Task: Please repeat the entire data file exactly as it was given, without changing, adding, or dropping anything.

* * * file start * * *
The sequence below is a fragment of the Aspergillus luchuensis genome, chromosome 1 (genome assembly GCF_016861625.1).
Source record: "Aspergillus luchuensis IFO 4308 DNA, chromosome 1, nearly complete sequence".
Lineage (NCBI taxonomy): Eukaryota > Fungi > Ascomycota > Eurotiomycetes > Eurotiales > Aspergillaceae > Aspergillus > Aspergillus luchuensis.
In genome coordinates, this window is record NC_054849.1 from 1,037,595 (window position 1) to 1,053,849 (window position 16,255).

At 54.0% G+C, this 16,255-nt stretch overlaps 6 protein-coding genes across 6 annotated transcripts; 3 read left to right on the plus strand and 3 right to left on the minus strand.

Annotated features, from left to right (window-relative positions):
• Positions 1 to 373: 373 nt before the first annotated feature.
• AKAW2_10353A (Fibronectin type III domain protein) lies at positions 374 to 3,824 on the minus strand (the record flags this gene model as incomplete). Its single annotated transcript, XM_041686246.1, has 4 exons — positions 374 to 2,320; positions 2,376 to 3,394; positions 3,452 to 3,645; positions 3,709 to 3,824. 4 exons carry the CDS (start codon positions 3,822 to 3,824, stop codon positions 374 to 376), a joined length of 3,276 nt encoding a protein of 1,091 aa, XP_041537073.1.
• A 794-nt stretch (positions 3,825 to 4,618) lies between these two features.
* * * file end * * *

The sequence below is a fragment of the Aspergillus luchuensis genome, chromosome 1 (genome assembly GCF_016861625.1).
Source record: "Aspergillus luchuensis IFO 4308 DNA, chromosome 1, nearly complete sequence".
Lineage (NCBI taxonomy): Eukaryota > Fungi > Ascomycota > Eurotiomycetes > Eurotiales > Aspergillaceae > Aspergillus > Aspergillus luchuensis.
In genome coordinates, this window is record NC_054849.1 from 1,037,595 (window position 1) to 1,053,849 (window position 16,255).

At 54.0% G+C, this 16,255-nt stretch overlaps 6 protein-coding genes across 6 annotated transcripts; 3 read left to right on the plus strand and 3 right to left on the minus strand.

Annotated features, from left to right (window-relative positions):
• Positions 1 to 373: 373 nt before the first annotated feature.
• AKAW2_10353A (Fibronectin type III domain protein) lies at positions 374 to 3,824 on the minus strand (the record flags this gene model as incomplete). Its single annotated transcript, XM_041686246.1, has 4 exons — positions 374 to 2,320; positions 2,376 to 3,394; positions 3,452 to 3,645; positions 3,709 to 3,824. 4 exons carry the CDS (start codon positions 3,822 to 3,824, stop codon positions 374 to 376), a joined length of 3,276 nt encoding a protein of 1,091 aa, XP_041537073.1.
• A 794-nt stretch (positions 3,825 to 4,618) lies between these two features.